Furthermore, he gave her a shoutout and praised her social media commentary. Terrett explains that she cleared up a misconception for her Twitter (now X) followers: “[I further tweeted that] CZ doesn’t have to show up in person [for his court appearance]. He’s not going to be coming to the U.S. to testify. And I think he retweeted me and said, Eleanor’s got it right!”
However, she’s still keeping her fingers crossed for a follow from Coinbase CEO Brian Armstrong.
What led to Twitter fame?
Terrett says she only had a handful of Twitter followers before venturing into the world of crypto.
“I really credit my follower growth to crypto because now I’m over 90,000, which is mind-blowing to me. I look at it every day, and I’m like, ‘That is crazy.’”
She says it all began when pro-XRP lawyer John Deaton tagged Charlie Gasparino in a tweet, nine months after the SEC filed its lawsuit against Ripple.
Deaton urged him to take a peek at the Ripple v. SEC case. Deaton dubbed it the “biggest financial story of the century.”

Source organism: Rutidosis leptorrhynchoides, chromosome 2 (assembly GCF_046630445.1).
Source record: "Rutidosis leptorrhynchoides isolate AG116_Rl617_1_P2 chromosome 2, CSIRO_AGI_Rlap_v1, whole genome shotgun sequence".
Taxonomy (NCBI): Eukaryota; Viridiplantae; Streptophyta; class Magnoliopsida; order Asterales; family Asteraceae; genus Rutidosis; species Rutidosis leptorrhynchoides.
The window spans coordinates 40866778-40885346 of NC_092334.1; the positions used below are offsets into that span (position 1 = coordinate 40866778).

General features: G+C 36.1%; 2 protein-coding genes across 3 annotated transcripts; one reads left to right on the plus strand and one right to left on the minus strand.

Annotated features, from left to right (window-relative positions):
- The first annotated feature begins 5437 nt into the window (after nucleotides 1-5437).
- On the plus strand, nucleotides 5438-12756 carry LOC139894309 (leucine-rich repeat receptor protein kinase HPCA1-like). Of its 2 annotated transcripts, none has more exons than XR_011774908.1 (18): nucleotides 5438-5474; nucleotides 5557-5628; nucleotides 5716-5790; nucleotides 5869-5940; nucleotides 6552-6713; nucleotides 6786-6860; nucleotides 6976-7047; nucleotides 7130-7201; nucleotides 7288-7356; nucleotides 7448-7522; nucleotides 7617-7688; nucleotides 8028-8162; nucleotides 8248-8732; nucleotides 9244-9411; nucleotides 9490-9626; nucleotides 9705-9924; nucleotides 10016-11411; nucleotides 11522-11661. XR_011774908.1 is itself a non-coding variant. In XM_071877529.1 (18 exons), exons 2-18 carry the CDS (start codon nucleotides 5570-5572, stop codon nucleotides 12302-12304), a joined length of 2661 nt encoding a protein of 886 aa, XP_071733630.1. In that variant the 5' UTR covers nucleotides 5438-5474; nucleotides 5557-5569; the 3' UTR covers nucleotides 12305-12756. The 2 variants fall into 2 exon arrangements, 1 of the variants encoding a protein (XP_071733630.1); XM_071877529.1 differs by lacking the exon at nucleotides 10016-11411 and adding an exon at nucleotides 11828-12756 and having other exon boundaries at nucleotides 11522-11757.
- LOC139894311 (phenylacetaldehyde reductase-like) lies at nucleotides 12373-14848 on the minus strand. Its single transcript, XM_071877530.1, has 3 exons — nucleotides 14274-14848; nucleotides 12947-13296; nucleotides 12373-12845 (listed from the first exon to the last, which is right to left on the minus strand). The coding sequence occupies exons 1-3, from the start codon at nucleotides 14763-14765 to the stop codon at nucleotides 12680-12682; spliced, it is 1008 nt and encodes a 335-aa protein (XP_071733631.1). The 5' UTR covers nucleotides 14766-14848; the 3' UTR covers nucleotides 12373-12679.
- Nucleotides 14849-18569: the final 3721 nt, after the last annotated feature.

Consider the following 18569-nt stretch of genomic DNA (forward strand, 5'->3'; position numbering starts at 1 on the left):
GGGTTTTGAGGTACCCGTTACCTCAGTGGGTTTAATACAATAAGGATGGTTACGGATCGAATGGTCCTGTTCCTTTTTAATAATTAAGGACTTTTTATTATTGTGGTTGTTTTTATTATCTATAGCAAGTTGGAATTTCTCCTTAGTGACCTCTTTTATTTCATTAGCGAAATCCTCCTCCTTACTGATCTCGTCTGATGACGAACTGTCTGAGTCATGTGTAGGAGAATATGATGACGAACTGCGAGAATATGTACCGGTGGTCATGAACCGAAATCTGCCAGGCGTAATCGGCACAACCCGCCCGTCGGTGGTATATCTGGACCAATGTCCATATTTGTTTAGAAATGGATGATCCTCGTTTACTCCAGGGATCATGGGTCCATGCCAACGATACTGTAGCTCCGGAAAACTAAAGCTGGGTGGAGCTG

Terrett explains that it was her job to really dig into the case, and that’s what got her hooked.
“It was a rundown of the Ripple case, how it came to be, the timeline, and all the key players involved,” she says.
Terrett had no idea that her ongoing updates on the SEC v. Ripple case would eventually catapult her into the spotlight within the crypto industry.
“The lawsuit really got me interested in the whole space in the first place. And obviously, Ripple comes with the XRP community following, so that is sort of intertwined,” she explains.
Terrett explains that her increase in followers is simply the result of gradually building trust over time:
“I like to be reliable and trustworthy. So, it’s a cool cycle. I do good, and then people follow me. Crypto has been the catalyst for my followers, for sure.”
What content can people expect?
Terrett likes to focus on the legal and regulatory side of crypto and admits she isn’t really a “price analyst person.”
She declares that she keeps a vigilant eye on any new regulatory developments in the crypto world: